Rider Prep

Training so far has only consisted of Heather’s Motorcycle Safety Course, taken in Chicago. She then rented a garage for her new ride from a most excellent gent who is also an accomplished rider, and he has helped her with some practice days, drills and such.

BMW Off-Road Motorcycle Course: We went back and forth on whether or not to take this course, but are both very pleased that we finally landed on the “yes” side of the coin. The issues that gave us pause were the cost and the timing. Turns out there is a nice (15%) discount for members of the BMWMOA, and that tipped the cost question.

But in the end, we decided that doing the course is by far the safest thing to do. But besides being a smart move, it was an absolute blast!  For details, see the post “Carolina on my mind”, where Heather recounted the amazing job these folks did for us.  No doubt, this was the very best “prep” thing we did in getting ready to go.

Heather, learning to ride:

Having never been on a motorcycle before, I was nervous about the notion that a school could teach me what I needed to know in 2 ½ days. I was pretty impressed with my experience at Ride Chicago. The lesson is essentially broken down into three half days – the first is a classroom session, the next two are on bikes. They provide the bikes, helmets, and gloves- you need only bring your sense of adventure.

school bikes

the Ride Chicago Fleet

I imagine it was a pretty hilarious sight, this early morning motley crew in helmets, a row of spacemen approaching their bikes at dawn. We should’ve been walking to a rocket ship, bravely setting out to save the earth from some meteor threat or alien occupation. Aerosmith wails for us in the background. Minutes later as the bikes are fired up and we begin our inline lap around the lot, the music changes to circus pipes: we more closely resemble children on a Gorky Park amusement ride. Wide grins of exhilaration, puttering along at a wild clip of seven miles an hour, our instructors prodding us to believe that we can really, no seriously, handle second gear. In short, it was awesome.

Admittedly, I signed up for an extra day of practice before I took my driving test. There were moments when I would get so frustrated while learning that I had to replay in my mind my dad’s advice: “Remember when you get upset- the whole reason you’re doing this is to have fun”. It’s that little flip of a switch that hopefully I can carry all the way to Buenos Aires.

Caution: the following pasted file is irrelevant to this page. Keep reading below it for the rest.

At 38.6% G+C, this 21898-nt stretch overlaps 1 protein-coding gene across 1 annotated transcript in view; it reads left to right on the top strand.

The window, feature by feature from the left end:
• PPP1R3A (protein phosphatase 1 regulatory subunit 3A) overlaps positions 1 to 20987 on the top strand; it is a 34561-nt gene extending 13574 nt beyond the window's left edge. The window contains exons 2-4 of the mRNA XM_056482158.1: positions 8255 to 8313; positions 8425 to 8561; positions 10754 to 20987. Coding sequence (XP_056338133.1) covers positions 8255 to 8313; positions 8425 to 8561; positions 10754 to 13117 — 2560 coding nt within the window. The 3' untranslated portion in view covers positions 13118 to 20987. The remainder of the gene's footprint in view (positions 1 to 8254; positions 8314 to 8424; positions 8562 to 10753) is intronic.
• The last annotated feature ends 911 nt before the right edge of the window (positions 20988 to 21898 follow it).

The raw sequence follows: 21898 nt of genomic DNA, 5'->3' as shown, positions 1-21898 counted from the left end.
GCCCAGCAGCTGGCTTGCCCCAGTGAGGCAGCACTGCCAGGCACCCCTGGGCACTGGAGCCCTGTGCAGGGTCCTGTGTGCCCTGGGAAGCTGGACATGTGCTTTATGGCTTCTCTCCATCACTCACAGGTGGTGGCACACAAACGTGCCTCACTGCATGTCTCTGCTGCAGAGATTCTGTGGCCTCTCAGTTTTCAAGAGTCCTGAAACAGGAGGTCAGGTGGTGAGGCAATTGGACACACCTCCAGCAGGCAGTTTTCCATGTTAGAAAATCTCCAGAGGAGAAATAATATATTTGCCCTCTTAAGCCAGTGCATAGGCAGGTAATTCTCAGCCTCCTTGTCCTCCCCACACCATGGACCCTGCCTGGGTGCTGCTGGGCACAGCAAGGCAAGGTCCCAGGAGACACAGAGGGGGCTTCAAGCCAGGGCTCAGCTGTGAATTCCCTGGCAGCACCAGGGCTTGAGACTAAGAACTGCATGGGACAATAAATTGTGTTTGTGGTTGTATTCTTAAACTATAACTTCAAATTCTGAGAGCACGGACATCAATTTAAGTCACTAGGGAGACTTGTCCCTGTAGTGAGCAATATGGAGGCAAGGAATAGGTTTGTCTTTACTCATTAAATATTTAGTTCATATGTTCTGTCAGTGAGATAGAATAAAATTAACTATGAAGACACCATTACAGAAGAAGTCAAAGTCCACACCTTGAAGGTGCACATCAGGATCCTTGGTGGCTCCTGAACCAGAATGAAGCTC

Lori Van Awesome

Lori getting ready to bring my bike home

Along the way there have been a few people that have really augmented the classes that I took and helped to make me a much better, if not more experienced, rider. The first is an awesome lady who goes by the name of Lori Van Deman-Iseri. Not only did she volunteer to ride my motorcycle all the way back from Minneapolis in one day (ask her about the ass breaking original seat), but she also pushed my bike up the street to the Harley dealer when I accidentally left my lights on during lunch and I killed the battery. But most importantly, she rode with me and challenged me to try everything that scares me with enthusiasm. And then she moved far far away.


Mark and his bike

Fortunately for me, I had my good friend John Arents to encourage me to get out and just ride whenever I can, and Mark Miller who really took the time to try an help me overcome my specific fears (leaning into turns is incredibly counter intuitive). John has absolutely no fear. Really. While I don’t naturally live in that world, its good to see what it looks like now and again. Mark used to race bikes and is knowledgeable and stubborn. Like “keep doing that u-turn until you get it right” stubborn. Its pretty great because between the two of them, you either jump in or stay home. Time to learn is dwindling here in November in Chicago. Thank god I’ll have three months to practice in Latin America…

Chicago, late October…Shot(s) in the line of duty!

heather shotYellow fever, tetanus, some sort of dyptheria-pertusis-typhoid cocktail, a new shot record…and we’re another step closer to launch. Also, a visit later that day with an amazing spine doc at Northwestern (Dr. Richard Fessler) who made the elder member pain free and ready to ride by installing a little titanium hardware and four big titanium drywall screws (WAY more expensive than motorcycle parts!). If anybody needs to find a good back cracker, lemme know; this guy is remarkable.

A little context for the photo above: I (Heather) pass out like its a contest when it comes to needles. I win every time. This lovely woman at Passport Health didn’t have a table to outsmart my reflex, so she pushed two chairs together and threw an ice pack on my head. I have never had anyone use an ice pack to treat my particular disfunction, but by god it works. No passing out at all; one neck cramp and four band-aids later, we’re a big step closer!


One response to “Rider Prep

  1. Lori

    All the prep is so exciting! I’m so proud of you throwing yourself in and challenging yourself on all the parts you were worried about. And riding in the rain to drop your bike off for shipping… you’ve come a long way baby.

    Miss you!


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